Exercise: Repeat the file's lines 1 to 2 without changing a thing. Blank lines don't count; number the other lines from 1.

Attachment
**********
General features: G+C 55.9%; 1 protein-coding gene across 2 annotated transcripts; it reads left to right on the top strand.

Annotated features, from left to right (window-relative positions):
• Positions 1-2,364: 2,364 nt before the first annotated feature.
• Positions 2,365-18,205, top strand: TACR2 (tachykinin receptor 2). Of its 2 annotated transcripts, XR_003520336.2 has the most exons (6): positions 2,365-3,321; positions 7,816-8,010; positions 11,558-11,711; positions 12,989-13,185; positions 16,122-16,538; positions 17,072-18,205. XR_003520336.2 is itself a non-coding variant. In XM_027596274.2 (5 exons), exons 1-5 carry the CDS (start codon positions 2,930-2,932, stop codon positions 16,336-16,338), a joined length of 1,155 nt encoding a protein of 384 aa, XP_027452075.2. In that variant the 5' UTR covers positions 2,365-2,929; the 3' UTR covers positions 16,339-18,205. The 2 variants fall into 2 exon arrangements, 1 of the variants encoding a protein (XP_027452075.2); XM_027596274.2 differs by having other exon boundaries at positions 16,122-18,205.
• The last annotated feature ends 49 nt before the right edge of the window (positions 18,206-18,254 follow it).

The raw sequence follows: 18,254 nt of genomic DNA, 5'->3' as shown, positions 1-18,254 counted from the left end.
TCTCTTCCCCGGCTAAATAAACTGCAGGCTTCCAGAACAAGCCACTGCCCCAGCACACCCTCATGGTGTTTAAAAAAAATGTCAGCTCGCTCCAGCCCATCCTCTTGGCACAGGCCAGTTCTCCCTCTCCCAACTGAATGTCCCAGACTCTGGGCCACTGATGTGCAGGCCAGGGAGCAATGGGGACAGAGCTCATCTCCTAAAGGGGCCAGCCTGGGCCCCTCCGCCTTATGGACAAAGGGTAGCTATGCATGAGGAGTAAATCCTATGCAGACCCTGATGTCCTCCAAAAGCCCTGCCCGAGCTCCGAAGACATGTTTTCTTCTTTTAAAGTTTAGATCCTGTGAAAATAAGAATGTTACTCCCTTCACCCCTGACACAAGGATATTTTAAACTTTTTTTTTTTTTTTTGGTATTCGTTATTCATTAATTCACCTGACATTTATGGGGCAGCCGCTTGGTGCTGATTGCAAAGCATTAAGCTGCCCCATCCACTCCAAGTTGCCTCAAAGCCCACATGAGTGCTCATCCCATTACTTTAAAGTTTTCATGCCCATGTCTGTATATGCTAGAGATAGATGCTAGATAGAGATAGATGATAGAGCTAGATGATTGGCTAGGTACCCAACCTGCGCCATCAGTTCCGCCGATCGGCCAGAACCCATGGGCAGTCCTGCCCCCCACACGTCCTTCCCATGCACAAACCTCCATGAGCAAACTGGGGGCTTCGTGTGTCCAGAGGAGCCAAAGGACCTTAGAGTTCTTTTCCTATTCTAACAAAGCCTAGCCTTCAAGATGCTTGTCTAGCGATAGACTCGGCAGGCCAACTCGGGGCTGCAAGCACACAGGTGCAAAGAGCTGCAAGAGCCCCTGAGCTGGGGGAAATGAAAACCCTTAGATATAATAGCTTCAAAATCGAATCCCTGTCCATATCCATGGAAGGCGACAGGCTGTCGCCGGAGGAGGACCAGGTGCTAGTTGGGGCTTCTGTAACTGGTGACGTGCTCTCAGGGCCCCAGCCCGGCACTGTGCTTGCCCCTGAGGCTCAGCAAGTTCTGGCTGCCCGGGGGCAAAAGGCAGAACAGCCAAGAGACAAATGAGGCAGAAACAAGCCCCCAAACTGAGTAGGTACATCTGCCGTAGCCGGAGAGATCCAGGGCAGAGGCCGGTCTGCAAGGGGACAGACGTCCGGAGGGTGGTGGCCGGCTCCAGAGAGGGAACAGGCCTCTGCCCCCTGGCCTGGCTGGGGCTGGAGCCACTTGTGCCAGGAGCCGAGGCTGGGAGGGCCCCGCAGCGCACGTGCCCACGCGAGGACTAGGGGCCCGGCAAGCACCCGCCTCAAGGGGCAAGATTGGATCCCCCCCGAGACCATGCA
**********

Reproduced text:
General features: G+C 55.9%; 1 protein-coding gene across 2 annotated transcripts; it reads left to right on the top strand.

Annotated features, from left to right (window-relative positions):